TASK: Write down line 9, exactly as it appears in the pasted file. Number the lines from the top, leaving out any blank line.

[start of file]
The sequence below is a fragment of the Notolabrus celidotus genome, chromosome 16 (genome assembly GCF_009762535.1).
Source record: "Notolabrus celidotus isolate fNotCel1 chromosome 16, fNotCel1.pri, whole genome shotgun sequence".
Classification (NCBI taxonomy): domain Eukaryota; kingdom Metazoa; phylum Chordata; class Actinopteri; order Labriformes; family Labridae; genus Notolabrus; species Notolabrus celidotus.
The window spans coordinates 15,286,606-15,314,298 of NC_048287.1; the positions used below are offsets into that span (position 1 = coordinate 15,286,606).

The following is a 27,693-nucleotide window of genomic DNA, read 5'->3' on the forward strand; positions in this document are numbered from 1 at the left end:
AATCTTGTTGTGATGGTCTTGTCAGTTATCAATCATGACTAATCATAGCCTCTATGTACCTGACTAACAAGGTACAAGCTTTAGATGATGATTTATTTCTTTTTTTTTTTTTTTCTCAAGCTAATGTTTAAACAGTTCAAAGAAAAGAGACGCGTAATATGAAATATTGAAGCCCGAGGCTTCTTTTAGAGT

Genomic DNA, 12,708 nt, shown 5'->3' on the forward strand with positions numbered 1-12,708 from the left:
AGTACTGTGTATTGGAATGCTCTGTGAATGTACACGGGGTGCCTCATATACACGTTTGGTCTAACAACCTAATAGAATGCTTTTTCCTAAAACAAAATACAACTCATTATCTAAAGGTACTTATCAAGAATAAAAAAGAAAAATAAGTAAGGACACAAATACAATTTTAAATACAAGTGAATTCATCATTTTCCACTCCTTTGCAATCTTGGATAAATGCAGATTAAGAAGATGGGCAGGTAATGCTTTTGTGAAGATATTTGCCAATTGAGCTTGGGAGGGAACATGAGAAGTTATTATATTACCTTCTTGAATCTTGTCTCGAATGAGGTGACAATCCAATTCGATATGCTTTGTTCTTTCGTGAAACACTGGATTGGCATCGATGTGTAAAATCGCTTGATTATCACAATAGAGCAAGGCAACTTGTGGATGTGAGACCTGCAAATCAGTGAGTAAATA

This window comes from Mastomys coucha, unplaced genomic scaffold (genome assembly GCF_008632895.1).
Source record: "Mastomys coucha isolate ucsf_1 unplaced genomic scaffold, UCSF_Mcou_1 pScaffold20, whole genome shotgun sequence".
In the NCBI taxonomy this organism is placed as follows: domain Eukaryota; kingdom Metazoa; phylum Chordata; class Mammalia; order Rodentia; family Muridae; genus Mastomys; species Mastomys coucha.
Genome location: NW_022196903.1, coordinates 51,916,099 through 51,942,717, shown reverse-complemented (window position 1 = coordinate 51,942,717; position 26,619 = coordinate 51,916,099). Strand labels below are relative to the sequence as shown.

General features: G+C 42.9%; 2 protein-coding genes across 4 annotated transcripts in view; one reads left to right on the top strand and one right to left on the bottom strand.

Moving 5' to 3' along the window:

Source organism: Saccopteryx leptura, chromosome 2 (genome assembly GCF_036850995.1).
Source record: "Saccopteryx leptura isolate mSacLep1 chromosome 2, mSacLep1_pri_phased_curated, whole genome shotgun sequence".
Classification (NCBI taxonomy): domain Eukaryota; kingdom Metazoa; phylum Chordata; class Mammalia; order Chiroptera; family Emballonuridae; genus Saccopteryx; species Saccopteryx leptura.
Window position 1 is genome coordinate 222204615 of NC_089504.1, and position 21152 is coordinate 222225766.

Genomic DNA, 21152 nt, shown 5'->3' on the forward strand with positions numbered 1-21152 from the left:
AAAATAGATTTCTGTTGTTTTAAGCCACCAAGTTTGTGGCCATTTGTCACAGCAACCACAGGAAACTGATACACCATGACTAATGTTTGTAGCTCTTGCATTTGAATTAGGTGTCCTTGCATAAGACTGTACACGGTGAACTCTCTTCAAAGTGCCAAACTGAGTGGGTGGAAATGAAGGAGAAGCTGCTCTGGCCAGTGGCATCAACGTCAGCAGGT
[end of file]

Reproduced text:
This window comes from Mastomys coucha, unplaced genomic scaffold (genome assembly GCF_008632895.1).